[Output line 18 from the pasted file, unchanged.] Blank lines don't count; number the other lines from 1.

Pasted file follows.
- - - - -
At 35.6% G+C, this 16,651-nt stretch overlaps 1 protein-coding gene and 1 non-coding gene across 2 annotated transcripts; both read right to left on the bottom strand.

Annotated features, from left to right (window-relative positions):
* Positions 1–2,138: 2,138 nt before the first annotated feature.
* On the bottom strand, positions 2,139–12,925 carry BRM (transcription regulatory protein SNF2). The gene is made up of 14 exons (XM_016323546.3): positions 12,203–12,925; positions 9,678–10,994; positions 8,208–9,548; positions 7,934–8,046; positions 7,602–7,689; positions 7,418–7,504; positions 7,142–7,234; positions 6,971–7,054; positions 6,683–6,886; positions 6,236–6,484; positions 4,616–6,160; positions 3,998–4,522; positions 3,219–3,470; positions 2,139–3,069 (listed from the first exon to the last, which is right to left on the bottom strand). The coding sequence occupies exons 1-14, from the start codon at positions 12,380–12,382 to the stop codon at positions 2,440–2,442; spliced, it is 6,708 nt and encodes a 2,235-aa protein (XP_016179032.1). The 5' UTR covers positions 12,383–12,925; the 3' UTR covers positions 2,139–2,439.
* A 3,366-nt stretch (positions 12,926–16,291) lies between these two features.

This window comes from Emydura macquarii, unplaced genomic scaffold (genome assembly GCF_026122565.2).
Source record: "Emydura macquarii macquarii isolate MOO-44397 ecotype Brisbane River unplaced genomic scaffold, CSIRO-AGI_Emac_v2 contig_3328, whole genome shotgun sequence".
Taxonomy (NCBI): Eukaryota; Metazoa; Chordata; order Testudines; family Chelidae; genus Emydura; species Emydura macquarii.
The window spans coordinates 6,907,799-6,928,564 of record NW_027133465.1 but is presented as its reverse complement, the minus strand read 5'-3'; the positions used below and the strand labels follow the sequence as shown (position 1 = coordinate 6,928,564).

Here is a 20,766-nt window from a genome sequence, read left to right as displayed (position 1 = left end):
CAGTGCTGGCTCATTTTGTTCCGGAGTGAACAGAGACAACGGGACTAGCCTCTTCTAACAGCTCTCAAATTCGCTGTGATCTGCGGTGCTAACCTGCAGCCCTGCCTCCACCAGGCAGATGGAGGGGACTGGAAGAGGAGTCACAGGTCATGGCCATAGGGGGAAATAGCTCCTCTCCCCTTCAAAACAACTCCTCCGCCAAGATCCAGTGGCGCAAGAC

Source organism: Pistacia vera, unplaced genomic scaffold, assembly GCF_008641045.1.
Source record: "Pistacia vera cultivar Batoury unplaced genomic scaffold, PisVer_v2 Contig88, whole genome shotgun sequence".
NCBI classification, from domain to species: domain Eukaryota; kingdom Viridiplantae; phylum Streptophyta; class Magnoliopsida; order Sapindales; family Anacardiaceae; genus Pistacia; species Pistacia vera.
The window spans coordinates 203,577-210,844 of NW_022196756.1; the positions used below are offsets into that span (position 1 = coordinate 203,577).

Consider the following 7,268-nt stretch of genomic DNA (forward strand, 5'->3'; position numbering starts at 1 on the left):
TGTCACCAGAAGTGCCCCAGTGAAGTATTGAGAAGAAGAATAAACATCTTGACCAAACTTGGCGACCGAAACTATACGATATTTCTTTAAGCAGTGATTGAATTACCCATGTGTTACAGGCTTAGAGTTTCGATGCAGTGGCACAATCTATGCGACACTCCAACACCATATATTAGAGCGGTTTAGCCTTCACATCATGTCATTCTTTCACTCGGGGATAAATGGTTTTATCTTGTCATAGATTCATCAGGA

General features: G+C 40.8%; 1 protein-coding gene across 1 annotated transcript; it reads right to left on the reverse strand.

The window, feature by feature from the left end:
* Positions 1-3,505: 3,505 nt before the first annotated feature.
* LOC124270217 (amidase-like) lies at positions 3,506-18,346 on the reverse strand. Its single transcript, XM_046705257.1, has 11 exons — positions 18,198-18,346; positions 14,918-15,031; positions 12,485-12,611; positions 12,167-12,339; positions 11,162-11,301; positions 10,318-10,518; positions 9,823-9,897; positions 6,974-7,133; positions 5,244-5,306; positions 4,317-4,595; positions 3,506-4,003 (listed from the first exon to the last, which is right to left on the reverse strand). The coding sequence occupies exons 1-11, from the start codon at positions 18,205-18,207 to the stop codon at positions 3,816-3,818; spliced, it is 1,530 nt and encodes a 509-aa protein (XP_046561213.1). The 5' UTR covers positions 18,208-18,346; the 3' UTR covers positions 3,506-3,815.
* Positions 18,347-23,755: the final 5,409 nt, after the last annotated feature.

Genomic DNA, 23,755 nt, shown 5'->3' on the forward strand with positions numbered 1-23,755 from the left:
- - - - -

General features: G+C 40.8%; 1 protein-coding gene across 1 annotated transcript; it reads right to left on the reverse strand.